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Phoenix Coyotes goalkeeper Thomas Greiss (1) dives to make a save against Los Angeles Kings during the second period of an NHL hckey game at the Staples Center Sunday, April 15, 2013., in Los Angeles.Kevork Djansezian/The Associated Press

In July of 2009, or long before he ever thought about investing in the money-losing Phoenix Coyotes, George Gosbee was appointed to the board of Chrysler Group LLC, to oversee the federal and Ontario provincial governments' investment in the bankrupt company.

It was the height of the financial crisis and things could not have looked any worse for Chrysler's survival. The challenge, according to Gosbee, was significant.

"How do you come up with a marketing campaign for a company that might not have made the best cars, had laid off thousands and thousands of employees, and was owned by taxpayers now? How do you come up with a campaign that says, 'Buy our cars?'" he says. "We came up with up the 'imported from Detroit ad' – about how hard the employees worked at Chrysler. I wanted that type of message here – how hard the team had worked to overcome adversity."

By here, Gosbee meant the Coyotes, the NHL team he and a group of investors purchased out of bankruptcy in July, ending an ownership soap opera that rivalled Days of Our Lives for twists and turns. In early September, the rebranding of the Coyotes began in earnest, with a one-minute ad broadcast on the videoboard at the home opener of the NFL's Arizona Cardinals.

It featured team captain Shane Doan staring into the camera, while a narrator extolled the virtues of a team that far exceeded expectations in the years when general manager Don Maloney had to run the team on a shoe-string budget.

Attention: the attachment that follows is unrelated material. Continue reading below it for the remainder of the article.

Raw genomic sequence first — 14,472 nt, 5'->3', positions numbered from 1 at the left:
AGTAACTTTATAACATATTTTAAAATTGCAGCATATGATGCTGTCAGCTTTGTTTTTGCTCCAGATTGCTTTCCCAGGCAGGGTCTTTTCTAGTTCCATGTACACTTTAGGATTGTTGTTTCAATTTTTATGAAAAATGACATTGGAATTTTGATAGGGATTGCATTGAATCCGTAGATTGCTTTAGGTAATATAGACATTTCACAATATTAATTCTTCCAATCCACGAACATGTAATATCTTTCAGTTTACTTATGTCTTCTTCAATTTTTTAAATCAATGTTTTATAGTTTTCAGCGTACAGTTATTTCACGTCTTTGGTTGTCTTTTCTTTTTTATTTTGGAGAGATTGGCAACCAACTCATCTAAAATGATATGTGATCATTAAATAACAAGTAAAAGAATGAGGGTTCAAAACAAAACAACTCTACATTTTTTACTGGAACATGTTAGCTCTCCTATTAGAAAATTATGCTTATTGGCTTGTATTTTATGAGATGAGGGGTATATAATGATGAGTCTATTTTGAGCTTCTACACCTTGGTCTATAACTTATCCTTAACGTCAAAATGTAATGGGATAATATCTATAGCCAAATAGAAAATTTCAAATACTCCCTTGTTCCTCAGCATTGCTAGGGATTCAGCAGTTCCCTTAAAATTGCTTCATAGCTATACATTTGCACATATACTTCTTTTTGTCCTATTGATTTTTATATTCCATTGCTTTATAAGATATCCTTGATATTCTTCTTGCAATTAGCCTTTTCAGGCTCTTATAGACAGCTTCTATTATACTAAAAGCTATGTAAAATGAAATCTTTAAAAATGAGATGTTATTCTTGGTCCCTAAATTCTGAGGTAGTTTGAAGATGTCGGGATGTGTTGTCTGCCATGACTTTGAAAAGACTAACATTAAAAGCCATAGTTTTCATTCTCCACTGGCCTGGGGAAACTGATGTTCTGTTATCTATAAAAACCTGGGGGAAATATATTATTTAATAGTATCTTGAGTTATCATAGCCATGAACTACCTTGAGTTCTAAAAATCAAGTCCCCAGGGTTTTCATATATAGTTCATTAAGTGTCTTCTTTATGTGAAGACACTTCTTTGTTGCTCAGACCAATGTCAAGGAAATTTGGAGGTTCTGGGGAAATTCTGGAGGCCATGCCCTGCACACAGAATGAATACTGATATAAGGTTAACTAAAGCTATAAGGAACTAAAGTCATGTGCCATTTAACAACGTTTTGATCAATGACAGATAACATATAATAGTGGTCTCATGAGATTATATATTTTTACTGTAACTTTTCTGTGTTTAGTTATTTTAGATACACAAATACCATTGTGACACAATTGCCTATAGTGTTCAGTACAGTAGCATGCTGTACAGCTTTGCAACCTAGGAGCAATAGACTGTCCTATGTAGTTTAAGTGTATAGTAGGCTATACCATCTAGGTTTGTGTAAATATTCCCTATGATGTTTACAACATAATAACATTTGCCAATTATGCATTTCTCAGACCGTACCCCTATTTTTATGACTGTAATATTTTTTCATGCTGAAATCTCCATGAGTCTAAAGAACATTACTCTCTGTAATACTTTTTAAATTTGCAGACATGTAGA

"It was not a typical sports marketing message," Gosbee says. "It was about bringing in the collective resources of the ownership group and giving a better message: That we're here to stay; we understand hockey; we understand what it takes on and off the ice."

Gosbee is president and chief executive officer of Calgary-based AltaCorp Capital Inc. and so, on Wednesday, he will be sitting in his own private box at the Scotiabank Saddledome – right across from where the local owners sit – as the Coyotes play the Flames in an exhibition game.

On some level, it will represent the culmination of a dream he says began in sixth grade, the year the Flames moved to Alberta from Atlanta. Virtually from that moment on, he had it in his mind that one day, he wanted to own an NHL team.

"The Flames came at the same time I had a math teacher explain the stock market to us," Gosbee says. "I remember running home to my mom and saying, 'Mom, do you know about this stock market?'

"I just became infatuated with the stock market – because of the numbers; and the management side of it. I was always a sports nut. I'm a live-sport junkie. So to me, the two things kind of coincided were the two things I love – sports and finance."

Once upon a time, Phoenix was a decent hockey town. According to Gosbee, knowing the team now has stable ownership will go a long way to winning over the local business community.

"What corporate sponsor would come in and sign a three-year deal when they knew the team could be gone?" he says. "So those things are starting to change."

But operating a sports teams is a little like buying real estate – sometimes, it all about location, location, location.

Part of the problem is that Phoenix is so spread out geographically the drive to Glendale (where the Coyotes arena is) from Scottsdale or any place else on the east side of town, on a weekday night, facing all the traffic, can be nightmarish. The fan experience is terrific once you get there – a small village of restaurants and bars service patrons before and after games, a modern up-to-date building – but the logistics of getting to games remain problematic.

"We're exploring a lot of different things – transportation on our own, transportation with the city, transportation with restaurants," he says. "We're exploring different start times. We are exploring all that, but we're never going to make up for the distance."

As part of trying to increase its presence throughout the state, the team will be known as the Arizona Coyotes next season.

For now though, in the giddy early days of ownership, the challenge will be to leave the hockey operations in the hands of Maloney and head coach Dave Tippett and not fret about exhibition game losses.

Gosbee says he understands enough about hockey culture to do just that: "That's the message of our group. We want to focus in on the non-hockey stuff – and just enjoy the hockey."